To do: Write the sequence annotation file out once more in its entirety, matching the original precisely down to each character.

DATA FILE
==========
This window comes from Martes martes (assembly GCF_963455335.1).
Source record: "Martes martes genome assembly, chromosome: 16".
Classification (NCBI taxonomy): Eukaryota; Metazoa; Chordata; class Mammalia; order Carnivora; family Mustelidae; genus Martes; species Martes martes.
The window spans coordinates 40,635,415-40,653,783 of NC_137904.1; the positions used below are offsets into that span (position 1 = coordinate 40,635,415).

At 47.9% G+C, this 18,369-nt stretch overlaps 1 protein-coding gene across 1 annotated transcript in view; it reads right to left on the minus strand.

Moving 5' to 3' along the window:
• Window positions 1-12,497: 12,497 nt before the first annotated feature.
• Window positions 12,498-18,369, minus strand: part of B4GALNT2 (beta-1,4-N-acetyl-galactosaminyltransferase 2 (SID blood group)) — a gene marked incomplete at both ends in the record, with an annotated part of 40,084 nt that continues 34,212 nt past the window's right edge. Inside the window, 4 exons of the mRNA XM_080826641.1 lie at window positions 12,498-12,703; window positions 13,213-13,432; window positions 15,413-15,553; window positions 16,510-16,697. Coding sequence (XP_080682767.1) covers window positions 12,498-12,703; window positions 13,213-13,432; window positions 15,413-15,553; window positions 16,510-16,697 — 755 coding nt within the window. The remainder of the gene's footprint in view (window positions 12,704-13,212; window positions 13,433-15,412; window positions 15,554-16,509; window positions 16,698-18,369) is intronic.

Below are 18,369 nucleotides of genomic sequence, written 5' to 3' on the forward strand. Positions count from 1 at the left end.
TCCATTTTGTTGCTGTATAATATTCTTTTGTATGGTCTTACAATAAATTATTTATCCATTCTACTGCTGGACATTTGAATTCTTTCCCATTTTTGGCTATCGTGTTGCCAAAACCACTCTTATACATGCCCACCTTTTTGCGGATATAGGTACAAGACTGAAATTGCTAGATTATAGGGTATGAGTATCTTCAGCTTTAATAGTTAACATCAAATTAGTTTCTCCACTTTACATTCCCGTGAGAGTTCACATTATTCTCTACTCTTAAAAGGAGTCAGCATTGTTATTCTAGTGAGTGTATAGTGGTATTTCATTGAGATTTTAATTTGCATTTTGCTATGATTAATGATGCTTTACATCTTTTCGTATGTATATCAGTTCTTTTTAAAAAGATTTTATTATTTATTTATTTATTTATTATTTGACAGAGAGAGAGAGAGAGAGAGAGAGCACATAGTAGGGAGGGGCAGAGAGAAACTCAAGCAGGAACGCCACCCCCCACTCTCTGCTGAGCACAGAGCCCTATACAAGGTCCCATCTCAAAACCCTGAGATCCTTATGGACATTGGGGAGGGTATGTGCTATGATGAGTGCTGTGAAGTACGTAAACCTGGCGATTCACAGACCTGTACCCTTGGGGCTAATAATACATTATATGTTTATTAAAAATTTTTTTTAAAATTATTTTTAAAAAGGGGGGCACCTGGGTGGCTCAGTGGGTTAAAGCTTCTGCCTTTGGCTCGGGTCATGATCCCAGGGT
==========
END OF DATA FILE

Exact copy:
This window comes from Martes martes (assembly GCF_963455335.1).
Source record: "Martes martes genome assembly, chromosome: 16".
Classification (NCBI taxonomy): Eukaryota; Metazoa; Chordata; class Mammalia; order Carnivora; family Mustelidae; genus Martes; species Martes martes.
The window spans coordinates 40,635,415-40,653,783 of NC_137904.1; the positions used below are offsets into that span (position 1 = coordinate 40,635,415).

At 47.9% G+C, this 18,369-nt stretch overlaps 1 protein-coding gene across 1 annotated transcript in view; it reads right to left on the minus strand.

Moving 5' to 3' along the window:
• Window positions 1-12,497: 12,497 nt before the first annotated feature.
• Window positions 12,498-18,369, minus strand: part of B4GALNT2 (beta-1,4-N-acetyl-galactosaminyltransferase 2 (SID blood group)) — a gene marked incomplete at both ends in the record, with an annotated part of 40,084 nt that continues 34,212 nt past the window's right edge. Inside the window, 4 exons of the mRNA XM_080826641.1 lie at window positions 12,498-12,703; window positions 13,213-13,432; window positions 15,413-15,553; window positions 16,510-16,697. Coding sequence (XP_080682767.1) covers window positions 12,498-12,703; window positions 13,213-13,432; window positions 15,413-15,553; window positions 16,510-16,697 — 755 coding nt within the window. The remainder of the gene's footprint in view (window positions 12,704-13,212; window positions 13,433-15,412; window positions 15,554-16,509; window positions 16,698-18,369) is intronic.

Below are 18,369 nucleotides of genomic sequence, written 5' to 3' on the forward strand. Positions count from 1 at the left end.
TCCATTTTGTTGCTGTATAATATTCTTTTGTATGGTCTTACAATAAATTATTTATCCATTCTACTGCTGGACATTTGAATTCTTTCCCATTTTTGGCTATCGTGTTGCCAAAACCACTCTTATACATGCCCACCTTTTTGCGGATATAGGTACAAGACTGAAATTGCTAGATTATAGGGTATGAGTATCTTCAGCTTTAATAGTTAACATCAAATTAGTTTCTCCACTTTACATTCCCGTGAGAGTTCACATTATTCTCTACTCTTAAAAGGAGTCAGCATTGTTATTCTAGTGAGTGTATAGTGGTATTTCATTGAGATTTTAATTTGCATTTTGCTATGATTAATGATGCTTTACATCTTTTCGTATGTATATCAGTTCTTTTTAAAAAGATTTTATTATTTATTTATTTATTTATTATTTGACAGAGAGAGAGAGAGAGAGAGAGAGCACATAGTAGGGAGGGGCAGAGAGAAACTCAAGCAGGAACGCCACCCCCCACTCTCTGCTGAGCACAGAGCCCTATACAAGGTCCCATCTCAAAACCCTGAGATCCTTATGGACATTGGGGAGGGTATGTGCTATGATGAGTGCTGTGAAGTACGTAAACCTGGCGATTCACAGACCTGTACCCTTGGGGCTAATAATACATTATATGTTTATTAAAAATTTTTTTTAAAATTATTTTTAAAAAGGGGGGCACCTGGGTGGCTCAGTGGGTTAAAGCTTCTGCCTTTGGCTCGGGTCATGATCCCAGGGT